Aer Lingus says proposed Ryanair hangar would impact its daily operations

Fingal County Council granted permission for facility in December

Aer Lingus has told An Bord Pleanála that the planned €40 million Ryanair maintenance facility for Dublin Airport “will have fundamental impacts on Aer Lingus’s ability to carry out their daily operations”.

That is according to an appeal lodged by consultants for Aer Lingus with the planning board that has stalleds plans by Ryanair to construct a four-bay aircraft maintenance hangar at Dublin Airport.

The planned hangar is located 820 metres northeast of Terminal 1 and the major investment by Ryanair would create more than 200 jobs for engineers and mechanics, it has been estimated. Planning consultant for Aer Lingus, Kevin Hughes, told An Bord Pleanála that Aer Lingus was not against Ryanair’s plan to construct a new hangar within Dublin Airport.

However, he went on to say that it had “a number of concerns and questions regarding the new hangar in its current format that remain unchallenged and have not been addressed”.


Mr Hughes said that it was “worth noting that Aer Lingus did not submit an observation as they were incorrectly assured by Dublin Airport from the outset that existing Aer Lingus operations would not be materially affected by the proposed development”.

The appeal against Fingal Co Council’s December planning permission by Aer Lingus follows An Bord Pleanála giving leave to the airline to lodge an appeal earlier this month.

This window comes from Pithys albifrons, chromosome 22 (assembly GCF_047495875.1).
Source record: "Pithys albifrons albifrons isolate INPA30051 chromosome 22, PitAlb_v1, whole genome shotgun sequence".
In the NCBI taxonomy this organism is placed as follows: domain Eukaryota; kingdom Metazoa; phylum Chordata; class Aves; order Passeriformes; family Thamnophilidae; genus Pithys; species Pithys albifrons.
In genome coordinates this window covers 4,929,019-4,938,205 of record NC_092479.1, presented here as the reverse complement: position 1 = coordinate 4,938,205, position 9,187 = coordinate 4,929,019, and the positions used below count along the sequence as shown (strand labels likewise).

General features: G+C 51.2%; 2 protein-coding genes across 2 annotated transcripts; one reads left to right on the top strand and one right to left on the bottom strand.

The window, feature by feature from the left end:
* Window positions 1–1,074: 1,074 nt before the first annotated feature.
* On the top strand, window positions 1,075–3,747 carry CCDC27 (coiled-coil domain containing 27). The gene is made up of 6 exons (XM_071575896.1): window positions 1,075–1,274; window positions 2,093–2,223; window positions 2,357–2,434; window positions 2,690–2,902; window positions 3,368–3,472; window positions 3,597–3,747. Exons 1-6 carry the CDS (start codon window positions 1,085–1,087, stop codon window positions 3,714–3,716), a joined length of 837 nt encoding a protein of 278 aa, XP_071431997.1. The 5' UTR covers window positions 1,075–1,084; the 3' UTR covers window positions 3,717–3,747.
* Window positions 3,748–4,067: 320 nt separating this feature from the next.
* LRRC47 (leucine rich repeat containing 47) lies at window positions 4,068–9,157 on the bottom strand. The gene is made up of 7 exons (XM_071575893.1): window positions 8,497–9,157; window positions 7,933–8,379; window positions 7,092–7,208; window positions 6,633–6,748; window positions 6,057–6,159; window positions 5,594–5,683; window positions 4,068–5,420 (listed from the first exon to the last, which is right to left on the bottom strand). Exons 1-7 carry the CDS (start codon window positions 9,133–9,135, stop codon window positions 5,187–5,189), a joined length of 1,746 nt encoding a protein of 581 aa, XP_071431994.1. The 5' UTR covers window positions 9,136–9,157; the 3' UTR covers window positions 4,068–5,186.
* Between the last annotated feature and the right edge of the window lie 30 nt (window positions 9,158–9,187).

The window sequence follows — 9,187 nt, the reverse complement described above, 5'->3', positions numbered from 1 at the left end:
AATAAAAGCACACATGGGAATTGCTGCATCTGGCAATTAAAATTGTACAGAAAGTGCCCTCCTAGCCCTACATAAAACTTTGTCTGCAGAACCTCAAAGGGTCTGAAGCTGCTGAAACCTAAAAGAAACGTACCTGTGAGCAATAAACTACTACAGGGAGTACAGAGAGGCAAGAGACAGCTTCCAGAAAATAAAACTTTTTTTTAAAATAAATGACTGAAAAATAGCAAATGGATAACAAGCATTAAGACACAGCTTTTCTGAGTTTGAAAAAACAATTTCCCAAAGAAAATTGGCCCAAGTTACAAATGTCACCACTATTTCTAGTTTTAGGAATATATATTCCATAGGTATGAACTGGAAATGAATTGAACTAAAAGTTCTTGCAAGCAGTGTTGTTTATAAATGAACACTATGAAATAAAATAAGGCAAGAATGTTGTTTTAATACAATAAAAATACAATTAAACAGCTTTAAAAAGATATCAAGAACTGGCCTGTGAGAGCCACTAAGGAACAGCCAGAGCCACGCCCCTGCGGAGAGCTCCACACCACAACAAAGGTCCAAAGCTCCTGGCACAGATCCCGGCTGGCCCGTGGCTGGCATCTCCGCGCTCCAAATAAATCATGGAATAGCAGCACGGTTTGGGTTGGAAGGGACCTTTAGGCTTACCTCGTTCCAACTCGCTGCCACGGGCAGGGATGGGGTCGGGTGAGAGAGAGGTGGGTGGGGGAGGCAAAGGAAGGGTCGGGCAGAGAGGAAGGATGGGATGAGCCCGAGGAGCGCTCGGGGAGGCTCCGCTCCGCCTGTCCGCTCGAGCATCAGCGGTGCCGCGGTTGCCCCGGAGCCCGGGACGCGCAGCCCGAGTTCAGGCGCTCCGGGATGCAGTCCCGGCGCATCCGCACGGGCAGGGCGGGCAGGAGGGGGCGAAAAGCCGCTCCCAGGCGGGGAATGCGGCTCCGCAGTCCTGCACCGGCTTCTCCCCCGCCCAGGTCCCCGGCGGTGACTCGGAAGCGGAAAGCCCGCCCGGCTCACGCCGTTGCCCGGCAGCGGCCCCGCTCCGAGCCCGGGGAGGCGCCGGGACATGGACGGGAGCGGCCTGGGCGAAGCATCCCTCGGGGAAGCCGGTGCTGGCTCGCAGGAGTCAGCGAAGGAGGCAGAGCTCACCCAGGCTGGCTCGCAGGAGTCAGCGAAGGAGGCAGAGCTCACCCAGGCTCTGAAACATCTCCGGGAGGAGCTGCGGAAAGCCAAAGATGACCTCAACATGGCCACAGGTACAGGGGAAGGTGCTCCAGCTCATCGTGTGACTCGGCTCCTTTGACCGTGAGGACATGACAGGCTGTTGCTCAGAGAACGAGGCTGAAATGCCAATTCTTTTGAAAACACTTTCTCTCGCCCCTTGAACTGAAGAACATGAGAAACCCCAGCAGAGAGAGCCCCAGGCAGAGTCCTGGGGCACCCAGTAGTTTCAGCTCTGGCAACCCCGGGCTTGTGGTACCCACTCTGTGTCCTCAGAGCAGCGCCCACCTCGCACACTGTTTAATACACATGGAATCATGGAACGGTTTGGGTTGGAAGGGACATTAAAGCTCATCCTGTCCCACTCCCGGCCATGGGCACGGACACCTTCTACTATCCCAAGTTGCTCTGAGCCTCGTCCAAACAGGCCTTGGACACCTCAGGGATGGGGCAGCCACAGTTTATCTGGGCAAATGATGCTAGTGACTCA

Aer Lingus required leave to appeal after not lodging a third-party submission with Fingal County Council. In the appeal, Mr Hughes of Hughes Planning and Development Consultants (HPDC) had told the appeals board that the location and configuration of the proposed hangar would impact on the ability of Aer Lingus to carry out its daily operations at the nearby Hangar 6.

He said: “Aer Lingus has significant concerns regarding the impact the development will have on their current aircraft parking arrangements.”

Mr Hughes also said that “the maximum turning angle of A330-type aircraft was not considered in the assessment of the proposed hangar”.

The planning consultant said that Aer Lingus was “concerned regarding weaknesses in the information that was submitted at application stage”.

Mr Hughes said that these weaknesses include the lack of input from an aviation planner or specialist, queries regarding how pedestrians and staff would safely access the proposed hangar and how oversized machinery would be delivered to the new hangar.

Mr Hughes also said that Aer Lingus was concerned regarding potential congestion issues that would arise if the proposed development was to continue in its current location and configuration.